(WASHINGTON) -- In the aftermath of its faulty ignition switches, General Motors is doing more than its share of work to compensate crash victims and their families, CEO Mary Barra told reporters Wednesday after testifying at a hearing on Capitol Hill.
“I think we’re going above and beyond,” Barra said, echoing a comment she made during the hearing. “I’m incredibly proud of what we’re doing.”
Earlier in the day, the families of victims held a press conference to demand that GM do more. GM has not yet announced a total dollar sum for the fund. Barra told legislators the fund will not be capped or limited.
After appearing before the House Energy and Commerce Committee’s Subcommittee on Oversight and Investigations, Barra stood before TV cameras and answered a wide range of questions from reporters, reflecting on everything from GM’s victim compensation fund, to internal investigations, to whether GM is selling unsafe cars.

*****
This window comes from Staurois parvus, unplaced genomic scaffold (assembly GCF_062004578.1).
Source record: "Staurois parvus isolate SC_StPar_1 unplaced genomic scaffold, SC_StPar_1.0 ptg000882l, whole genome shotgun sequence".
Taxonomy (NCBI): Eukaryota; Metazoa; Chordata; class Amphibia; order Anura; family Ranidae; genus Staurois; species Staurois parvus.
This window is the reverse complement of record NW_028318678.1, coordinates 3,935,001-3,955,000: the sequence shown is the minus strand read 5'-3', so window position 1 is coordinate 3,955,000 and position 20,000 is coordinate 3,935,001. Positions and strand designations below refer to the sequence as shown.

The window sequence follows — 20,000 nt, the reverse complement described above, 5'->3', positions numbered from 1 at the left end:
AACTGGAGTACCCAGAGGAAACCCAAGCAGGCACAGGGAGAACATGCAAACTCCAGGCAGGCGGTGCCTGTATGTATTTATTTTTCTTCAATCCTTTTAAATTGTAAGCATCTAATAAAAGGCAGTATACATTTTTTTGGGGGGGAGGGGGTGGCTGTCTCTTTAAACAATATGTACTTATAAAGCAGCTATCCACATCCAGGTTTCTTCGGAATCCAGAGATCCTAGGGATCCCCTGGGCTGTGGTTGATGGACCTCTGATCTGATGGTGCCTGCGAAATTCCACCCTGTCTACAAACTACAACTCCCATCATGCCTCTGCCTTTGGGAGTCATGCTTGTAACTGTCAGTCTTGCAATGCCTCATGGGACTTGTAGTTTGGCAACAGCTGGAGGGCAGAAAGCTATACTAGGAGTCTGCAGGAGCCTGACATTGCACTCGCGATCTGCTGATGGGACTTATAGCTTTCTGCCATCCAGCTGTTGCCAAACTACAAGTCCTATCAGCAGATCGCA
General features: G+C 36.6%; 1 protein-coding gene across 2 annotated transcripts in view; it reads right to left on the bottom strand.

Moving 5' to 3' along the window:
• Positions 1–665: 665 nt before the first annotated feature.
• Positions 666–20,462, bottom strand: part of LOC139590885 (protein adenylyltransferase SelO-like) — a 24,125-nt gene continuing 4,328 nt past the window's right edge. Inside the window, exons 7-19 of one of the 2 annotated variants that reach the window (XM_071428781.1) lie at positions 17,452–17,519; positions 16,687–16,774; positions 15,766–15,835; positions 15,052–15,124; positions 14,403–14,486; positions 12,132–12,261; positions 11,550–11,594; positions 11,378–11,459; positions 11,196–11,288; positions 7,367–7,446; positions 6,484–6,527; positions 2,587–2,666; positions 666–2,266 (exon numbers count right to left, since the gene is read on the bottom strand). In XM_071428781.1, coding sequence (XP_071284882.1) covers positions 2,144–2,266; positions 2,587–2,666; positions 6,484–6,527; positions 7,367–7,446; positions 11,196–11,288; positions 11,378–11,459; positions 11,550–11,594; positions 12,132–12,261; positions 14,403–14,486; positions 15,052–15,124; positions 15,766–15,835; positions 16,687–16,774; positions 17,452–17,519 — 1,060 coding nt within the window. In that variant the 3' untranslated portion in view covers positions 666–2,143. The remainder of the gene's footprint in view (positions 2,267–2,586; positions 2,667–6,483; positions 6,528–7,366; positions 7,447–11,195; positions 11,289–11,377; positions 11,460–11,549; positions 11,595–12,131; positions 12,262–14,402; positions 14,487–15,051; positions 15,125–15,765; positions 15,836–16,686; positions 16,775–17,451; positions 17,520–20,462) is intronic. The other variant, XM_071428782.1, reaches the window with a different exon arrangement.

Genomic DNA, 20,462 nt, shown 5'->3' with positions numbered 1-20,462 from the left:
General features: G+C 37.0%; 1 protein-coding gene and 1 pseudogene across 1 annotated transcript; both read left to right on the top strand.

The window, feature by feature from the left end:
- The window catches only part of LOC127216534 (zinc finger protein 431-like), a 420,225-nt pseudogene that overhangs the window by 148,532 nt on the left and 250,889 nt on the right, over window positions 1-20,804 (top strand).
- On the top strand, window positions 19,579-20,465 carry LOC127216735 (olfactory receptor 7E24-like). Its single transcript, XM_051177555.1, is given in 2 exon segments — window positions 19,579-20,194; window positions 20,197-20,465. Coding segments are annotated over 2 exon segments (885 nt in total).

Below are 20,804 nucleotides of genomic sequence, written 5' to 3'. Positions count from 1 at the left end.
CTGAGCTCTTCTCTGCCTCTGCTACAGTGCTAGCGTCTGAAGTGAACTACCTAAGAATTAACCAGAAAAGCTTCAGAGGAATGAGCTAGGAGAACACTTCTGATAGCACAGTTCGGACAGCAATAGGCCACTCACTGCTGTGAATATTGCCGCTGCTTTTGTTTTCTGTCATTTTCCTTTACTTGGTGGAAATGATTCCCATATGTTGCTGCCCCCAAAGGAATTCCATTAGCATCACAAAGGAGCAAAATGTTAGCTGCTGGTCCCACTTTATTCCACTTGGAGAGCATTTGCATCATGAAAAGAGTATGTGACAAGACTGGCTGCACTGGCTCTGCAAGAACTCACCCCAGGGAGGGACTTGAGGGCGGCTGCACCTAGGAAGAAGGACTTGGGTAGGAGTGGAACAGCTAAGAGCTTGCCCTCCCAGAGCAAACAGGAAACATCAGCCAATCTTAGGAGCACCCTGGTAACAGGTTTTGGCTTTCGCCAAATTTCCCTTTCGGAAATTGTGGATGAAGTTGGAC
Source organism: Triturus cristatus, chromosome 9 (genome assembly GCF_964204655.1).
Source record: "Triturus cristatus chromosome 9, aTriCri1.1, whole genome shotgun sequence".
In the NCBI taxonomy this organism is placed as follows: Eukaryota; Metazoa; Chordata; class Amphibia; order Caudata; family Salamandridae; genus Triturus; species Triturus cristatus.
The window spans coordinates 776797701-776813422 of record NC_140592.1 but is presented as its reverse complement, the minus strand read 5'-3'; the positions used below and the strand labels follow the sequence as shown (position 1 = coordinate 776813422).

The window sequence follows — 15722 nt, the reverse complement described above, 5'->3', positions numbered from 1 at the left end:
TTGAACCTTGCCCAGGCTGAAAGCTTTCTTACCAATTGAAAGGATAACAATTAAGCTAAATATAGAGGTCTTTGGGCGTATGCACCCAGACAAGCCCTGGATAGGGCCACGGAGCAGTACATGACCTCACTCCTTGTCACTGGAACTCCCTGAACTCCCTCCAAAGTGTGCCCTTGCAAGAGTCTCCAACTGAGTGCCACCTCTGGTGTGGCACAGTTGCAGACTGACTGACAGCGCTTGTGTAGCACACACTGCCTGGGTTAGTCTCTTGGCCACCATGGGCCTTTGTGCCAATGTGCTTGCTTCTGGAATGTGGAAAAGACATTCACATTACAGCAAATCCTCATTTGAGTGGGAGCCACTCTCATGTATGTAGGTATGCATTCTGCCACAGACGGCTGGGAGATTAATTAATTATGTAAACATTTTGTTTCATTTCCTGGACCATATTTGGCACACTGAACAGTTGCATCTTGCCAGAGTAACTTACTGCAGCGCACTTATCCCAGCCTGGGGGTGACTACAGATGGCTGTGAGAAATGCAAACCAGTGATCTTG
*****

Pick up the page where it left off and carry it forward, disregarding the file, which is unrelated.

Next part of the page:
GM has recalled 20 million cars this year, but Barra said some of those cars are being recalled due to older defects and that GM is not selling cars to the public before they’re ready to drive safely.
“If you look across the board, these span a wide number of years for these vehicles, and there’s a wide amount of different issues. In some cases we’re simply saying we need to check and make sure a connection was made,” she said.
“We need to check over a long period of time in a specific use situation underneath the seat, did something fray. I think what we’re signaling to the public is we take safety very seriously. We’re gonna do the right thing regardless if it’s a vehicle where there’s been, you know, 20 made, or if it’s something that happened over a long period of time,” Barra said.
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